From what I can gather, the heritage attributes of the Wesley Mimico United Church building, as identified by City of Toronto heritage preservation staff, will determine the narrative arc of the redevelopment.
I learned about the project when I was contacted by a Mimico resident after I had set up an email distribution list when I had developed an interest in the future of Parkview School. The resident wasn’t on my mailing list at the time but had spoken with someone who was. After I learned of the project, I began talking to people online and in person. Eventually, I began to read extensively about church redevelopment in Toronto and elsewhere. I’ve also attended many of the community meetings organized by the Faith & Hope Team.
I mention that because I live in Long Branch, not Mimico, but as a result of networking related to Parkview School I’ve been able to learn many things. I’m pleased to have the opportunity to share information, in a small way, regarding the Wesley Mimico redevelopment, through posts at the Preserved Stories website.
I find it remarkable how chance flows of communication involving emails and face to face meetings can have such a tremendous impact on subsequent flows of information.
I mention this because I find it’s really important. My way of looking at the unfolding Wesley Mimico story – in the heart of Mimico – has been strongly influenced by the network of contacts that I developed as the Parkview story – in Long Branch (Toronto not New Jersey), relatively speaking a significant distance to the west of Mimico – was under way.
Without that network of contacts, and the insights and information that I’ve gained from it, I would not have had a clue how to orient myself with regard to the story that is connected to the redevelopment of Wesley Mimico United Church.
The experience – which really started with some chance encounters, first regarding Parkview, then regarding the church – has underlined for me how valuable it is when a person has access to a wide range of relevant information, and a wide range of viewpoints regarding how best to address such information. It’s a great learning experience. I’ve learned so many things, from so many great people.
Two of the key things I’ve learned you may already know about, but they were new for me. First, I learned about the power of networking; I learned that networking is an acquired skill, like learning to ride a bicycle.
Secondly, I learned that there are many situations where what I see – what is available to me by way of information, from my vantage point as an everyday person – is limited. With the help of other people, and with an awareness of how little I know to start with, I can learn many new things – that otherwise I would never learn.
In the following text, I have not reduced the space after the period to one space, rather than two. Two spaces aren’t needed. They have not been needed since the days of typewriters. Word processing uses variable proportion fonts, meaning that one space after a period is enough to indicate that a sentence has ended. With uniformly proportioned typewriter fonts such as the traditional Courier font, if you didn’t use two spaces, it was hard to tell where one sentence ended and where the next one begun. Often I correct text that has the two spaces after the period, but sometimes I don’t as time is limited.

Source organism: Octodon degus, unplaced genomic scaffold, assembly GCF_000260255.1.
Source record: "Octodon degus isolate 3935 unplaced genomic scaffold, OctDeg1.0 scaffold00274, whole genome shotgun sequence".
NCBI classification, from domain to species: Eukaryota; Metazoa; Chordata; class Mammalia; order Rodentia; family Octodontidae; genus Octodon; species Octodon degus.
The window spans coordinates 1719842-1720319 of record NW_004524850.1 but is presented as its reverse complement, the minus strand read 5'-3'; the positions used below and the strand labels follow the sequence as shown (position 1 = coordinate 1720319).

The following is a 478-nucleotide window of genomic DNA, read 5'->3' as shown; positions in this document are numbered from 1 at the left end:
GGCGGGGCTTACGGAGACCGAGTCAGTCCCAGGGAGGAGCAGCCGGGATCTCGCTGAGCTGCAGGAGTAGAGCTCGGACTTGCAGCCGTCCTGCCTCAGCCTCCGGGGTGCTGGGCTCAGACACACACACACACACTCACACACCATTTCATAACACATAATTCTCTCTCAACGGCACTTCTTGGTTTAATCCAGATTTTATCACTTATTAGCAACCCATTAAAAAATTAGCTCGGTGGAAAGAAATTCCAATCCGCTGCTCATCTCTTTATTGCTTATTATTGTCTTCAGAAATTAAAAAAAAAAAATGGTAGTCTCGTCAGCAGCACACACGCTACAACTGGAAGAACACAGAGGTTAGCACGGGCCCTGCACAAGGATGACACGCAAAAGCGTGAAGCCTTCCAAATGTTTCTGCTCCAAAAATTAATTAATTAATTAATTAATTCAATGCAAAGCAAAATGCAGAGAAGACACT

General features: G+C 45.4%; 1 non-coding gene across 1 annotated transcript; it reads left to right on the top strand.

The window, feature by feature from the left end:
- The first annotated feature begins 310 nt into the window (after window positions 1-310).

The detail about proportional spacing is something that a professor teaching a course in Educational Administration mentioned in the early 1980s, when I was in the Bachelor of Education program at the University of Toronto. It’s one of those details, from those years, that has stayed in mind. A paper I wrote – about the conceptual underpinnings for home schooling – for the course was subsequently published in an academic journal – one of the other small details from the past that also remains in mind for me.
The instructor, who had a good sense of humour and understanding of things, was a former Toronto principal who had become a superintendent, after which he made the switch to academic life. His was one of several memorable Faculty of Education courses that have stayed in mind for me, several decades later.
For freelance writers, the switch from typewriters to word processors was a major step forward – you no longer had to type out a final, new version of your story. You simply made the revisions, and then printed out the revised version. The first time that I encountered that concept, I was delighted. That really made a difference.
Correction: My WordPress platform has automatically reduced the extra space after the period, in the text that followed, so that instead of two spaces, it’s one space, after all.
That’s great to know!
The following cover letter is from the Faith & Hope Team at Wesley Mimico United Church/Wesley Mimico Place:
19 February 2014
Ms. Kathryn Thom, Toronto Planning Department